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    I read the original post while talking on the phone with a long time Kenai fisherman and guide. He felt it is actually less crowded now than 20 years ago but he did note that the area of concentration has changed. He remembers a lot more people fishing fishing the upper bluffs and stewarts and big eddy and now you hardly see anyone there after the first few hours of the day. He felt more of the effort is being directed in the tide water than it was years ago.
    In my 10 years on the water, the first 3 of those mainly fishing above bings, I have seen the pressure up there go from 10-12 guide boats daily to 2 boats daily.
    In the last 2 years the pastures was loaded with boats and now it is not as full now that more boats are fishing from Cunningham Park down to and past the Warren Ames Bridge, I caught my first king below the bridge last year.
    I drive up the river mid day and there is often only 3 to 6 boats at the cross over about the same at Mud Island, and not a whole lot in holes up to Porters.
    June effort is way down from my experiences.

    This is one of the reasons I have don't think we have a crowding problem, yes, there are a few days in July when there are a lot of boats on the river, especially when a high tide crowds the boats in a smaller area, but day in and day out there is plenty of room and good holes to fish.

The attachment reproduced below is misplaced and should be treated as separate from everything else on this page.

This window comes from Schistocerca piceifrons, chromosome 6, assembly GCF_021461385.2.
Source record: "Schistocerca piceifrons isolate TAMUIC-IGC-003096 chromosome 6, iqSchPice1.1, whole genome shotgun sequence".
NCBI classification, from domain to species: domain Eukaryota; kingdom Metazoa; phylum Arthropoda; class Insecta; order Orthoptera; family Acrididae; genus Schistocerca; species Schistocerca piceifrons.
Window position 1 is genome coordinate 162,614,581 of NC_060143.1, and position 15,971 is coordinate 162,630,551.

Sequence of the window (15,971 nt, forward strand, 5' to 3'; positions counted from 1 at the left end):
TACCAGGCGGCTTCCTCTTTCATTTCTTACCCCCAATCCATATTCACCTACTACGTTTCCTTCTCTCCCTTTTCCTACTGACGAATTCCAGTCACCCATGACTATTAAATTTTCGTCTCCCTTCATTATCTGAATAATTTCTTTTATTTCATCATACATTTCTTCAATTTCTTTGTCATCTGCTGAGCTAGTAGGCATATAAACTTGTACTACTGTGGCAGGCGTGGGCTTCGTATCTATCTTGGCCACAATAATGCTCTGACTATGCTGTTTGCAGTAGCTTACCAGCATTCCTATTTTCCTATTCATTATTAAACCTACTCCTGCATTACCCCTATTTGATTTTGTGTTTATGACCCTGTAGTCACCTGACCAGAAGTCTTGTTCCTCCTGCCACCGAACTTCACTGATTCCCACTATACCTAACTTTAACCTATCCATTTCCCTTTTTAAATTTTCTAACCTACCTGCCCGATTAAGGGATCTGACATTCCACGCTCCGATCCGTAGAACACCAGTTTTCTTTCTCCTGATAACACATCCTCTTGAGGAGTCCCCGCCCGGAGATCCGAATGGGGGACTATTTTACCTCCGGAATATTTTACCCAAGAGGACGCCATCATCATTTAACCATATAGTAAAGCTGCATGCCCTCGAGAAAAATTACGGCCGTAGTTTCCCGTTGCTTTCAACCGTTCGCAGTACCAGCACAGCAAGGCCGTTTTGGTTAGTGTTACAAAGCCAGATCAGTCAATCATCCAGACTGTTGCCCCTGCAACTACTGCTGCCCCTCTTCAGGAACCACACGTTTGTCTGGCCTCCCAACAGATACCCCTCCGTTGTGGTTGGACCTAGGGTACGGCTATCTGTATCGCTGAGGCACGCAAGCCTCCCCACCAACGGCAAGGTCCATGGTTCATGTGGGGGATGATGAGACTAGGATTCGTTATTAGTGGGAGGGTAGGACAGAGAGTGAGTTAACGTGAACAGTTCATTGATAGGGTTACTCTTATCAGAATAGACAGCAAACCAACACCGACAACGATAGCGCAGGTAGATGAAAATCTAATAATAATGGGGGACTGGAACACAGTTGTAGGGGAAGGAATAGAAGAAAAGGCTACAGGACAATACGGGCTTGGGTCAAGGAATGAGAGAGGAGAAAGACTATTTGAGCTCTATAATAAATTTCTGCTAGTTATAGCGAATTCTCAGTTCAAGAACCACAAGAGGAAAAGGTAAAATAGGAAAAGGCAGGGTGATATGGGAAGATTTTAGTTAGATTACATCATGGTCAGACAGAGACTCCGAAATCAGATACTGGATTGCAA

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    Smile Good information. . .

    yukon: Thanks. . . good information. I listened to Sound Off on the radio today, and call after call complained about the number of guides and the crowding, citing instance after instance of locals choosing to quit fishing the Kenai. How do you answer such complaints?

    On one of the news breaks, the announcer said that the number of guides on the Kenai was up this year over last by 30-something, bringing the number up to 396 guides.

    How is someone standing on the sidelines to understand the conflicting messages out there?

    Let's hear answers to my question from more long-time river users.

    John

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    We have, at length, discussed the reasons for upgrading to 50hp and 4-strokes in other threads, those that favor it do because they feel it is right for the river to reduce erosion and hydrocarbons. A downside is some will have to buy new motors in the next year or so, personally, I have to buy 2 new motors and I am willing to do it.

  9. #9

    Default More crowded?

    My answer to your question is: depends. It's all about perception; or as the saying goes, "location, location, location."

    I have fished this river as a private angler since the mid '70s and recently a guide. Is the river more crowded than in the 70's, absolutely. But, is the total use higher now than in the 80's or 90's? I can't really say. I can say that some areas on the river are way more crowded than before, while others are less crowded than before.